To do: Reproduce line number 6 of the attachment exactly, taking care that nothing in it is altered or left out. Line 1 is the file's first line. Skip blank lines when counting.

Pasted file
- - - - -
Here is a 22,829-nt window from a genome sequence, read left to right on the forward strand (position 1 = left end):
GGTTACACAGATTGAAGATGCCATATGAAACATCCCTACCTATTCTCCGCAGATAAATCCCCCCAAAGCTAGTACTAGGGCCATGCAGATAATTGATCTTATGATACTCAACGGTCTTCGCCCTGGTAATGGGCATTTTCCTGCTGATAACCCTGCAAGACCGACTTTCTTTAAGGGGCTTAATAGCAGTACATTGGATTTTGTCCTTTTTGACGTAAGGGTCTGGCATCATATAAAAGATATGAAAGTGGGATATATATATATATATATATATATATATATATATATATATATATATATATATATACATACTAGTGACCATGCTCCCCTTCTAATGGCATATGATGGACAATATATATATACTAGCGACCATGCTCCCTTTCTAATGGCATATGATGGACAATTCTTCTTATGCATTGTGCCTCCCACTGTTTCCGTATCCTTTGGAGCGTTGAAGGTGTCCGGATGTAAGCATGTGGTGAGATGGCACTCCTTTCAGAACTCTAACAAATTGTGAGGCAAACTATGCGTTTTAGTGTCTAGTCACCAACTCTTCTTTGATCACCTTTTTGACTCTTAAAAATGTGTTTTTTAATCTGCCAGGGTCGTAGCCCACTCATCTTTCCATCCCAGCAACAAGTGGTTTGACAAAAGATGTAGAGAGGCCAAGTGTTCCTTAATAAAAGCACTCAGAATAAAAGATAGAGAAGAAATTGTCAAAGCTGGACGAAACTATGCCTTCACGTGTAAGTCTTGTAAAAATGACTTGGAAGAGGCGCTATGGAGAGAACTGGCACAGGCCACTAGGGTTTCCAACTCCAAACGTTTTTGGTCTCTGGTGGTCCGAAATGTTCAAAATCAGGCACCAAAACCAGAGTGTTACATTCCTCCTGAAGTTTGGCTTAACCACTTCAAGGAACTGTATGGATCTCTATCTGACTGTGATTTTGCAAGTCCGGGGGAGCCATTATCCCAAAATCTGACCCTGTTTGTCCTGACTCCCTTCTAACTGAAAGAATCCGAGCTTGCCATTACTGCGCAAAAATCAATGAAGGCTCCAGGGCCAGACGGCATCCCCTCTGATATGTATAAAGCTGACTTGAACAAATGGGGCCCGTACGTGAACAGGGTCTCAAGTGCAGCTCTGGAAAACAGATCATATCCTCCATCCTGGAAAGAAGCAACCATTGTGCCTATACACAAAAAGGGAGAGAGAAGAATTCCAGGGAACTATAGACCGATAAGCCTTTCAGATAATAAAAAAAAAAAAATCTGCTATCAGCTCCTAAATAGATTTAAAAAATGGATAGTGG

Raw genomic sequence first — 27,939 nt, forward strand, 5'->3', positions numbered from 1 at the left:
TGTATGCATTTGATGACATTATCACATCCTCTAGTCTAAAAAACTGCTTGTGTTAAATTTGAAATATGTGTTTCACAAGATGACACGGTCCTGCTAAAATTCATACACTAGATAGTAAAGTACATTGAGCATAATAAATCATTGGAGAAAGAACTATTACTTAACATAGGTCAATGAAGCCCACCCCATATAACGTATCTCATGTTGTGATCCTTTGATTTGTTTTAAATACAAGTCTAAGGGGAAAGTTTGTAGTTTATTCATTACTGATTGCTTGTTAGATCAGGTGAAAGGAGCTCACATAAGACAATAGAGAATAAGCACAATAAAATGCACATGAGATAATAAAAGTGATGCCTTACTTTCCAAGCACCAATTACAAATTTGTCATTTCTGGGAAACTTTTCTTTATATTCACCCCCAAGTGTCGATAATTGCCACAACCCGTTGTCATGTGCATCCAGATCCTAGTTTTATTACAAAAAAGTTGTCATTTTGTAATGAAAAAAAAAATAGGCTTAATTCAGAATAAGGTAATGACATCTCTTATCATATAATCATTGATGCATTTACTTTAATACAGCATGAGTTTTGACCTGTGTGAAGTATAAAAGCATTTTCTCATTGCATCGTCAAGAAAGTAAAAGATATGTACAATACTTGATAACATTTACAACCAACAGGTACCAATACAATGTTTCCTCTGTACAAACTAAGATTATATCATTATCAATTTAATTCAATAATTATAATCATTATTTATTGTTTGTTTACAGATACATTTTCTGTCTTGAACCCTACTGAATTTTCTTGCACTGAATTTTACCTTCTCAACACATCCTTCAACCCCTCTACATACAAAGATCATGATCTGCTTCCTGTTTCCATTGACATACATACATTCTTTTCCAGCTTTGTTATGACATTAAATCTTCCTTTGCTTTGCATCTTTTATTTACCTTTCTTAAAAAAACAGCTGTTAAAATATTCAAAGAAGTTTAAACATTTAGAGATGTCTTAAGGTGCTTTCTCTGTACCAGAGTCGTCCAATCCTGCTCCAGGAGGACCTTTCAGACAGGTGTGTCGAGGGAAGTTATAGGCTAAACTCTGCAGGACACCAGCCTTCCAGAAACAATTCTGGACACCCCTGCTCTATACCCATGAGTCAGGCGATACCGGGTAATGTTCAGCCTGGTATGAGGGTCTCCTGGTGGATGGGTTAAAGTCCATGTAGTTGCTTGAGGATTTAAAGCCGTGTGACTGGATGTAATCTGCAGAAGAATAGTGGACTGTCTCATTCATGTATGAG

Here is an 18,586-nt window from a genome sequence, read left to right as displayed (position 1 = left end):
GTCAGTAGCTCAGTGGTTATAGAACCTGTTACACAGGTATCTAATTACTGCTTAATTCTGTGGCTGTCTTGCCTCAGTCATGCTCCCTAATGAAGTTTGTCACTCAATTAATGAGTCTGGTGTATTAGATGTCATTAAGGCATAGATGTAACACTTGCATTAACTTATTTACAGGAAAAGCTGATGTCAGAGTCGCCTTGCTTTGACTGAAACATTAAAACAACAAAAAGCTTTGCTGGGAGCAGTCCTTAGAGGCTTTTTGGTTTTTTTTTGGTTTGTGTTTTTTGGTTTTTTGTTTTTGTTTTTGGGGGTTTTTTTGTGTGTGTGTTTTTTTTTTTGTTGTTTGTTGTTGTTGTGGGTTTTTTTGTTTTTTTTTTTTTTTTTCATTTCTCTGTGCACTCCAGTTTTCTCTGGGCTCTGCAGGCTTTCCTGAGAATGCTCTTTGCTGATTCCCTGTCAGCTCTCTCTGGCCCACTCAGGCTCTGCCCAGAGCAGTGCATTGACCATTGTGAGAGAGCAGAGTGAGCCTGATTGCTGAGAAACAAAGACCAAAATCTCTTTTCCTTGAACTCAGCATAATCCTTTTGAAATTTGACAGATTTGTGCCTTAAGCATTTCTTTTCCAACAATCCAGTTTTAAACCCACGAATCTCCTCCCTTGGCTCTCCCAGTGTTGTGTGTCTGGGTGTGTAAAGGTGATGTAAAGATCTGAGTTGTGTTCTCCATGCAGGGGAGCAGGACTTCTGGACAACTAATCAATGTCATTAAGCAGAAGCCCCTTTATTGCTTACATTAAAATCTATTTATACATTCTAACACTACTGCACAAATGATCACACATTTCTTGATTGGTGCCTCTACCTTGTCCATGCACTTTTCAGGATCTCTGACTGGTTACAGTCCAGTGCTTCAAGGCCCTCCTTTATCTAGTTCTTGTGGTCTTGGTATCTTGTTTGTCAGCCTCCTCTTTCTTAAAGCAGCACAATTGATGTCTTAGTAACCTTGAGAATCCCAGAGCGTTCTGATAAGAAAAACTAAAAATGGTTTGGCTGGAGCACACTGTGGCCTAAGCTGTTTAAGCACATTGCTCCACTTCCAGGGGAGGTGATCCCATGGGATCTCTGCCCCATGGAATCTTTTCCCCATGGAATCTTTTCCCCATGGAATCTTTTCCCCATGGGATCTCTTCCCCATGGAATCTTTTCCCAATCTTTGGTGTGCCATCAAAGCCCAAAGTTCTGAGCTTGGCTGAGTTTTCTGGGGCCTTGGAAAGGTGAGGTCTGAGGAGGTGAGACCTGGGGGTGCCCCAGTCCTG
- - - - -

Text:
GTCAGTAGCTCAGTGGTTATAGAACCTGTTACACAGGTATCTAATTACTGCTTAATTCTGTGGCTGTCTTGCCTCAGTCATGCTCCCTAATGAAGTTTGTCACTCAATTAATGAGTCTGGTGTATTAGATGTCATTAAGGCATAGATGTAACACTTGCATTAACTTATTTACAGGAAAAGCTGATGTCAGAGTCGCCTTGCTTTGACTGAAACATTAAAACAACAAAAAGCTTTGCTGGGAGCAGTCCTTAGAGGCTTTTTGGTTTTTTTTTGGTTTGTGTTTTTTGGTTTTTTGTTTTTGTTTTTGGGGGTTTTTTTGTGTGTGTGTTTTTTTTTTTGTTGTTTGTTGTTGTTGTGGGTTTTTTTGTTTTTTTTTTTTTTTTTCATTTCTCTGTGCACTCCAGTTTTCTCTGGGCTCTGCAGGCTTTCCTGAGAATGCTCTTTGCTGATTCCCTGTCAGCTCTCTCTGGCCCACTCAGGCTCTGCCCAGAGCAGTGCATTGACCATTGTGAGAGAGCAGAGTGAGCCTGATTGCTGAGAAACAAAGACCAAAATCTCTTTTCCTTGAACTCAGCATAATCCTTTTGAAATTTGACAGATTTGTGCCTTAAGCATTTCTTTTCCAACAATCCAGTTTTAAACCCACGAATCTCCTCCCTTGGCTCTCCCAGTGTTGTGTGTCTGGGTGTGTAAAGGTGATGTAAAGATCTGAGTTGTGTTCTCCATGCAGGGGAGCAGGACTTCTGGACAACTAATCAATGTCATTAAGCAGAAGCCCCTTTATTGCTTACATTAAAATCTATTTATACATTCTAACACTACTGCACAAATGATCACACATTTCTTGATTGGTGCCTCTACCTTGTCCATGCACTTTTCAGGATCTCTGACTGGTTACAGTCCAGTGCTTCAAGGCCCTCCTTTATCTAGTTCTTGTGGTCTTGGTATCTTGTTTGTCAGCCTCCTCTTTCTTAAAGCAGCACAATTGATGTCTTAGTAACCTTGAGAATCCCAGAGCGTTCTGATAAGAAAAACTAAAAATGGTTTGGCTGGAGCACACTGTGGCCTAAGCTGTTTAAGCACATTGCTCCACTTCCAGGGGAGGTGATCCCATGGGATCTCTGCCCCATGGAATCTTTTCCCCATGGAATCTTTTCCCCATGGAATCTTTTCCCCATGGGATCTCTTCCCCATGGAATCTTTTCCCAATCTTTGGTGTGCCATCAAAGCCCAAAGTTCTGAGCTTGGCTGAGTTTTCTGGGGCCTTGGAAAGGTGAGGTCTGAGGAGGTGAGACCTGGGGGTGCCCCAGTCCTG